Buyers will continue to struggle with challenging affordability conditions, economist says
Despite the noticeable easing in supply-demand imbalances, sharp price gains in multiple regions will more than make up for benchmark price declines in the largest markets, according to RBC Economics.
“Demand-supply conditions remain tight overall but the trend is improving. In some markets (including Toronto, Hamilton, Niagara region, Kitchener-Waterloo and Windsor), the sales-to-new listings ratio even reached balanced-market territory in April,” said Robert Hogue, senior economist at Royal Bank of Canada.
Hogue stressed that much of the rebalancing is happening on the demand side, “with buyers facing more challenging affordability conditions.”
“The number of sellers entering the market is still shrinking. New listings fell 2.2% m/m in Canada and a majority of markets last month including Vancouver, Calgary, Saskatoon, Winnipeg, Hamilton, Toronto, and Ottawa.”
Read more: National home sales, prices fall in April
While the average home sales price moderated (up by 0.3% month over month in Vancouver) or even dropped (down by 1.8% in Toronto) in traditionally red-hot markets, activity and price increases continue to be “hectic” in Atlantic Canada and the Prairie provinces, Hogue said.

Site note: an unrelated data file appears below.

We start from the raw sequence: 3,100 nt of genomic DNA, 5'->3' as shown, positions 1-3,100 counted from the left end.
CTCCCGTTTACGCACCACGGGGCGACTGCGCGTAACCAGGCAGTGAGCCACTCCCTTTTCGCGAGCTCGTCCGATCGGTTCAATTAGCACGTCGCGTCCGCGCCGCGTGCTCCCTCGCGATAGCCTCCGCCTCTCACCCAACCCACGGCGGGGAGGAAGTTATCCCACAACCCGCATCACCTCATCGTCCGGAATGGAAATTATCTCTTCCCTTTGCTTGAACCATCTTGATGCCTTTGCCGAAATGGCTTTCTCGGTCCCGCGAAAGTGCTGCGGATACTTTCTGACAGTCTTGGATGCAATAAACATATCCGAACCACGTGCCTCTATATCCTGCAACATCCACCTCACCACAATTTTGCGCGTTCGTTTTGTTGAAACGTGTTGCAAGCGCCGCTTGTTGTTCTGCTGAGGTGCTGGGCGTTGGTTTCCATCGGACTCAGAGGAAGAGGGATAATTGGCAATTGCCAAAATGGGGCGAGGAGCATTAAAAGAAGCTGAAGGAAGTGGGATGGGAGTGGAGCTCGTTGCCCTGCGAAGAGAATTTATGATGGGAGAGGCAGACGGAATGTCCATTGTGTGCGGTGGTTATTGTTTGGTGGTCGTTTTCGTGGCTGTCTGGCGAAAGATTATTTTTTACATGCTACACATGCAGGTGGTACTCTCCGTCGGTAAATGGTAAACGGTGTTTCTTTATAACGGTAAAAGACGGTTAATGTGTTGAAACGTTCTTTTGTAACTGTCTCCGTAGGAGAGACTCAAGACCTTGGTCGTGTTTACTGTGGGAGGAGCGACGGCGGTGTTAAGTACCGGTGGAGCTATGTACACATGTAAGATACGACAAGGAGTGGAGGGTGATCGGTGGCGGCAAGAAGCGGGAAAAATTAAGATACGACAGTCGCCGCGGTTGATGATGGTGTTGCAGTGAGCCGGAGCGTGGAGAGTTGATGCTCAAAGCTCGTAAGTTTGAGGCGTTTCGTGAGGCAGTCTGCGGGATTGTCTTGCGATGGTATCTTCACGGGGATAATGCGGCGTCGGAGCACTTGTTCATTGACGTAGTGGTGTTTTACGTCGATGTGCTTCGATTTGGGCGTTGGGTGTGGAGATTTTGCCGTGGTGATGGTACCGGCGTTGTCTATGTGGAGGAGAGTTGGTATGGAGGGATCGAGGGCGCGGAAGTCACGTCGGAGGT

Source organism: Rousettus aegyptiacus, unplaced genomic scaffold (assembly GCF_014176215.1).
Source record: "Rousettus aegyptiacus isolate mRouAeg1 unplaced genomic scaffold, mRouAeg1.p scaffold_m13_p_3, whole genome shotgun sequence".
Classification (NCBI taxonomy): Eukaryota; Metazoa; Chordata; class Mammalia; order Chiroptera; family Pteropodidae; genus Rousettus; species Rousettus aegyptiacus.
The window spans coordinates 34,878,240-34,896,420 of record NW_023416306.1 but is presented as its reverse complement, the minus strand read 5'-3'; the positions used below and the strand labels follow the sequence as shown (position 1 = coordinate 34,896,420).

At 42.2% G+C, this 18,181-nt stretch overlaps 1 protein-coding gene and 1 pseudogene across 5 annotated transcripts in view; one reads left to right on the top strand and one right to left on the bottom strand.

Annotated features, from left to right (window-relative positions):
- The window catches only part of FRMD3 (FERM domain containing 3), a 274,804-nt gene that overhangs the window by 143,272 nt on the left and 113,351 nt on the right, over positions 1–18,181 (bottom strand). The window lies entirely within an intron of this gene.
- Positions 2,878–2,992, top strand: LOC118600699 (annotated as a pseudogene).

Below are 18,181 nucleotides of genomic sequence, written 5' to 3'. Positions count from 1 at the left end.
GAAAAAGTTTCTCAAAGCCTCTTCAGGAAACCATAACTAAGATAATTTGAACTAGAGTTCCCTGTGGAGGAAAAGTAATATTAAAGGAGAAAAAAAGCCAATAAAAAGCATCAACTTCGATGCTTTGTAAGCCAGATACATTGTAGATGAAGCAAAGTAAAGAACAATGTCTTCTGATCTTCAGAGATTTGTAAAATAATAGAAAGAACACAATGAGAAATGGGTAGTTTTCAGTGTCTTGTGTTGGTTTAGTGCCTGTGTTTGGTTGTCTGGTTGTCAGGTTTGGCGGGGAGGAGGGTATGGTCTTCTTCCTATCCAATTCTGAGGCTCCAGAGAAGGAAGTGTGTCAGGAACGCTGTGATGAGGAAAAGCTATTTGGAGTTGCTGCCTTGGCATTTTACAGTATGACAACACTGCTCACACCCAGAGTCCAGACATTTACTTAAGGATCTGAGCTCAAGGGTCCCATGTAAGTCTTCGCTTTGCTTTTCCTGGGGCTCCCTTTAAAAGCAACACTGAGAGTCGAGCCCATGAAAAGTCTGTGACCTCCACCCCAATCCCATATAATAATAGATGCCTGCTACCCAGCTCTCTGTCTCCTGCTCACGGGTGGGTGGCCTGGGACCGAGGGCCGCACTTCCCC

“With supply still low, this maintains intense upward pressure on prices in these regions,” Hogue said, pointing to notable monthly gains of 2.4% in Moncton, 2.7% in Fredericton, 3.2% in Saint John, and 5.6% in Halifax-Dartmouth.
Modest increases were also registered in Edmonton (1.4%), Regina (1.2%), Calgary (0.8%), Saskatoon (0.6%), and Winnipeg (0.4%).
Hogue cautioned that due to these trends, buyers in Ontario and British Columbia will bear the brunt of higher borrowing costs.
“The resilience in Atlantic Canada and the Prairies can be largely explained by their relative affordability. Lower priced markets are less sensitive to rising rates,” Hogue explained. “This advantage will continue to support demand and prices in those regions though it won’t entirely offset the impact of the Bank of Canada raising its policy rate to 2.5% by the fall as we expect.”